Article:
I spoke to some fourth-grade boys on Thursday and they were a hoot. They laughed, asked questions and seemed amused.
Maybe their enthusiasm had been primed by the deal I made with them about gifts I brought: Be attentive or no presents. Genius! The presentation was at my church, so I hope my subtle bribe will not be counted as a sin.
Most of the time, I shy away from giving talks to kids as young as 9 and 10 years old because they will either quickly tune you out or ask uncomfortable personal questions. For example, a few years one boy asked, “Mr. Pratt, why are you so fat?” An interesting question coming from the most calorically challenged student in the room.
I chose to impress upon the group Thursday the value of education. I told them how important reading and writing had been in my life. I told them I was taught to read and write at an early age because my grandmother, who raised me for the most part, could neither read nor write.
I explained that she could not spell or recognize her name and that she signed her official papers with an “X.”
They were stunned. How could this happen? How did she do anything in life? I explained that when she was a little girl in rural Louisiana during the late 1890s and early 1900s, she was not allowed to learn to read and write. And, that her parents, who were freed slaves, couldn’t read or write.
I explained that when a powerful group wants to stay in power, they deprive or make it difficult for the little group to read and get an education. I asked the boys why would someone do that?
After nearly a minute, one boy said “So they (the little people) won’t know what’s going on.” Perfect!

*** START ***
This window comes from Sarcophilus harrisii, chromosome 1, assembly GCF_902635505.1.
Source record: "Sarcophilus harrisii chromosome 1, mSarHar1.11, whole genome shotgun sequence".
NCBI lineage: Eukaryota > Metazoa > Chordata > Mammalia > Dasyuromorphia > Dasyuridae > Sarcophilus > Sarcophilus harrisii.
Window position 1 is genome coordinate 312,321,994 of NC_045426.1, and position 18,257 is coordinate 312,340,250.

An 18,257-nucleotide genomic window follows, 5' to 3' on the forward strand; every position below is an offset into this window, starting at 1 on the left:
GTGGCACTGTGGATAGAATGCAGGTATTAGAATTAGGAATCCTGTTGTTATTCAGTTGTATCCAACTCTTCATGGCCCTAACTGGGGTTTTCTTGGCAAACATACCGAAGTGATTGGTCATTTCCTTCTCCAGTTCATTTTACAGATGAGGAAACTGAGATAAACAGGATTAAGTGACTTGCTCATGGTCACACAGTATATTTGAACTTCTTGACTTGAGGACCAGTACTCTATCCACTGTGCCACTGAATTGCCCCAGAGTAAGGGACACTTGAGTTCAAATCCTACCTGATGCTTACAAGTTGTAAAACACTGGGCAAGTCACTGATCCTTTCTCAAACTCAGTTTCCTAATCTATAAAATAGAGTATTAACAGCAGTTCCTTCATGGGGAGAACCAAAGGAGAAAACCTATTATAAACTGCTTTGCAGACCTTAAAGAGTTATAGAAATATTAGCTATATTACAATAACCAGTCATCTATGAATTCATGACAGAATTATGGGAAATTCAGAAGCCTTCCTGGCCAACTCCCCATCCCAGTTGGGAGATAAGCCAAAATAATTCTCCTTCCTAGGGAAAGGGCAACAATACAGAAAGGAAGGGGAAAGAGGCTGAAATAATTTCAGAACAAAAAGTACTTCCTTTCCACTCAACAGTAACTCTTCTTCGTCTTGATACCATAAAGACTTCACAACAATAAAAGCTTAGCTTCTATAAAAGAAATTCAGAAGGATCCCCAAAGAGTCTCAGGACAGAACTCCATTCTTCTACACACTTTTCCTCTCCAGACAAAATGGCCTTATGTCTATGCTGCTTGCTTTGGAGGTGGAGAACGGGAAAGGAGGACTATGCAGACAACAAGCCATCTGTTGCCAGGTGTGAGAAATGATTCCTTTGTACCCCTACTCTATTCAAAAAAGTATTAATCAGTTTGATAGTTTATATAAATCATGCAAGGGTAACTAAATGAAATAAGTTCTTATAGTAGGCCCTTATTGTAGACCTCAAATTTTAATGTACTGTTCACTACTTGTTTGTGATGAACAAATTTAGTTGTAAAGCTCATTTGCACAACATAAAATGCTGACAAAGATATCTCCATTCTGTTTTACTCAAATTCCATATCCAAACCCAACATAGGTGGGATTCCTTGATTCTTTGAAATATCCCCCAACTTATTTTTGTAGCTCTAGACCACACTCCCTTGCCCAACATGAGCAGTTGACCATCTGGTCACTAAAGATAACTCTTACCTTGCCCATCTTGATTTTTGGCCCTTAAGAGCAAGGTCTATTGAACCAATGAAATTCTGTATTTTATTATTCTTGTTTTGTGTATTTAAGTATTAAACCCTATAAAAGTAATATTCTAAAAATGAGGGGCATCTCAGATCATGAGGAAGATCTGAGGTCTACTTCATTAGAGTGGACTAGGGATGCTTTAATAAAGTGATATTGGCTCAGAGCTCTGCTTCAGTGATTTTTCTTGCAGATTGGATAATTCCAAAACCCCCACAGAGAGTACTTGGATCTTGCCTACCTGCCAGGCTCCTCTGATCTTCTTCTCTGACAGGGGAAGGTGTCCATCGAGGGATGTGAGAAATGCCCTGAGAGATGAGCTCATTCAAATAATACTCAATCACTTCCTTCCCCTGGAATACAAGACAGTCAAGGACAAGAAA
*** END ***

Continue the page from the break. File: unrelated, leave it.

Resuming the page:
I asked the typical question: What do you want to be when you grow up? Most wanted to be professional athletes.
What if you don’t make it? I asked. There was silence. Don’t give up on your dream, I said, but make sure you are good in your courses at school in case the professional sports career doesn’t happen or you change your mind and want to be something else.
I had dreamed of being a professional baseball player, I said, but it didn’t work out for me. So, I said, working hard in school and going to college had helped me do well at something else.
Unimpressed, a boy asked: So you didn’t have the courage to try out (for a pro team)? Wait, what did he just ask me?
I explained to Mr. Smarty Pants that I realized that there were many players better than me, so I chose to do something else, thank you! When he looked back at me the phrase “what a wimp” was written on his face.
I got in a groove describing how, at their age, reading helped me escape my three-room shotgun house and unlocked my imagination to prairies, waterfalls, mountains, big cities, ocean depths and back in time.
Then I had to catch myself because a couple of them had glazed looks on their faces. They were gracious enough not to say, “Mr. Pratt, isn’t that what the Internet is for?”
Honestly, I had a great time and the young man’s answer to my question about why powerful groups try to deny weaker groups an education made the visit a total success.
Ed Pratt is a former Advocate editor. He is assistant to the chancellor for media relations at Southern University. His email address is firstname.lastname@example.org.